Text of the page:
HB 1401– Prohibits anyone serving as a court-appointed special advocate or volunteer guardian ad litem from serving in the state if that person was found guilty of knowingly making a false statement during an official proceeding under oath.

HB 1445 – Will grow Washington’s language learning capacity by expanding dual language programs – a model that can help close the opportunity gap before it starts, while supporting our schools in embracing language and culture diversity to help all children and their families thrive.

SHB 1618– Specifies minimum duties for family and community engagement coordinators:

  • Identifying and bridging barriers to students’ and families’ access to needed services.
  • Consulting with an advisory group of students’ families that reflect the demographic diversity of the school district.
  • Collaborating with community-based organizations to increase resources for family and community engagement.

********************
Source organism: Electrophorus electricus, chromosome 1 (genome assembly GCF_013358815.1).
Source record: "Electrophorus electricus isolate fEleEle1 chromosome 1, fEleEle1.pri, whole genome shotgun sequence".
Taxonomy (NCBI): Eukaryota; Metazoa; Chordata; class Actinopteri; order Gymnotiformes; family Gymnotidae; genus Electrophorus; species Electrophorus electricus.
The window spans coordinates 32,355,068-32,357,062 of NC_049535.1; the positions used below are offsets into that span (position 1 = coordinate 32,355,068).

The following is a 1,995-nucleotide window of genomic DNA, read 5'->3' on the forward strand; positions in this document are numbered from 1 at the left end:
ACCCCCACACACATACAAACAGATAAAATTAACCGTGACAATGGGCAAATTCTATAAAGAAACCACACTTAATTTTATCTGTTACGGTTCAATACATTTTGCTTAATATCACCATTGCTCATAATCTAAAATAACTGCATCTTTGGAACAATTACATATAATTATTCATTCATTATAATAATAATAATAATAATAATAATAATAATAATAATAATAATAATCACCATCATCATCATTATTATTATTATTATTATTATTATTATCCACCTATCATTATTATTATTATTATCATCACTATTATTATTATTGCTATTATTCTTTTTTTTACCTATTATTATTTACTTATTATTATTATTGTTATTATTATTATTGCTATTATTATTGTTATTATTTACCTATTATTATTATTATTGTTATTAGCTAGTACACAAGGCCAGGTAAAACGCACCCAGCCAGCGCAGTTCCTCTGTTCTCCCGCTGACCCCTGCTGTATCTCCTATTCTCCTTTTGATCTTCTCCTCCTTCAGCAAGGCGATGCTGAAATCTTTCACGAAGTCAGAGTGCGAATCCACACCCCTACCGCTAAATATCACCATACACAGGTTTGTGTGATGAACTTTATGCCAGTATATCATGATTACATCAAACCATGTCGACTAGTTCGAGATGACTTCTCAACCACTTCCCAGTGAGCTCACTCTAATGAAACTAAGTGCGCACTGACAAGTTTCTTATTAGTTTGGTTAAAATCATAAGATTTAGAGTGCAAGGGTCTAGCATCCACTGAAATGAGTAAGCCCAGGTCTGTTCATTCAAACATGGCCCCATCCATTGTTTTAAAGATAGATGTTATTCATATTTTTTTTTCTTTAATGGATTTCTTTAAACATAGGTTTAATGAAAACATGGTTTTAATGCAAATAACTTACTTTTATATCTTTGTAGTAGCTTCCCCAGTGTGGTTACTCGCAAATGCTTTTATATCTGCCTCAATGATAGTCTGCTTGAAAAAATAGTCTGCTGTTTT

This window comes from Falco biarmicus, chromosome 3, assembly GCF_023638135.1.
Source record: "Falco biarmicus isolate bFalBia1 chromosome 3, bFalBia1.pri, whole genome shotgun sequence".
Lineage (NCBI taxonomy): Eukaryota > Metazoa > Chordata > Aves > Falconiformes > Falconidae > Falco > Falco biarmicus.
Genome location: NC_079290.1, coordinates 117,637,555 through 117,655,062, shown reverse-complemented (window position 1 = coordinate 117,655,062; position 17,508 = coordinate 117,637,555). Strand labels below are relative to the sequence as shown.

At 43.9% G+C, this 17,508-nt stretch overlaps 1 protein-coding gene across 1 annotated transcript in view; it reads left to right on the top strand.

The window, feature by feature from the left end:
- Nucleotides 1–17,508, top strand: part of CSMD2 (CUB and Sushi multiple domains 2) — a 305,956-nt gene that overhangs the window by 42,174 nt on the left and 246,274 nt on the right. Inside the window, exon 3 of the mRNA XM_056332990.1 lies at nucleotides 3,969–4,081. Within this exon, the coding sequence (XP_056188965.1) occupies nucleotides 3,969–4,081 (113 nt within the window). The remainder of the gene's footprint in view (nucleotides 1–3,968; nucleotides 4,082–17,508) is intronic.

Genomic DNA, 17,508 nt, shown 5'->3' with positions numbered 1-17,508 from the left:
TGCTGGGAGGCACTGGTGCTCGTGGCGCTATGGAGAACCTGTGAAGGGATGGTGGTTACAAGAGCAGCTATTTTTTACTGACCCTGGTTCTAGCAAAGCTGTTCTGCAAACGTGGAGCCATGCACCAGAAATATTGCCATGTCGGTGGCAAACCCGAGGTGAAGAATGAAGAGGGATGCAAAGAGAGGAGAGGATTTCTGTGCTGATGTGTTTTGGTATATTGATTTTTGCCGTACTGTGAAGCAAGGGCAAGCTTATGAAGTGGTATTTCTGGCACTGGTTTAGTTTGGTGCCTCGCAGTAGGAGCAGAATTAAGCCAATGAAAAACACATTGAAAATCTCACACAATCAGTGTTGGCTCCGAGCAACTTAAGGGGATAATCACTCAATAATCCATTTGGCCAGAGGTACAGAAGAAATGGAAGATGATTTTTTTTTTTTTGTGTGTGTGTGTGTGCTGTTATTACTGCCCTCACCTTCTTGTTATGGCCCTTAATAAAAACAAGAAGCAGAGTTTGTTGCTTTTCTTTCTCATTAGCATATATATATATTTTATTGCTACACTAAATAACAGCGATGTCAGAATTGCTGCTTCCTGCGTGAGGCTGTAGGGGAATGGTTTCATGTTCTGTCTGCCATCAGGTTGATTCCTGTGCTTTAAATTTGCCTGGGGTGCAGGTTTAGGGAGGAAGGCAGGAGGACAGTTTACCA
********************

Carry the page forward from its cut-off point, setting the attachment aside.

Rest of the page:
HB 1988 – Allows the courts to appoint a guardian for certain immigrant youth who have been abused, neglected, or abandoned and are extremely vulnerable to human trafficking and the sex trade industry. By helping kids in these situations, we will be giving them a real chance for a better life.

Suicide Prevention

We recently had Suicide Prevention Education Day and held a Ceremony of Remembrance and Hope for a Suicide-Safer Homes Memorial on the Capitol lawn, to recognize the lives lost to suicide in 2015.


The colors in the visually striking memorial reflect different manners of death: red for firearm, white for suffocation, yellow for poisoning or prescription overdose, and green for jumping or cutting.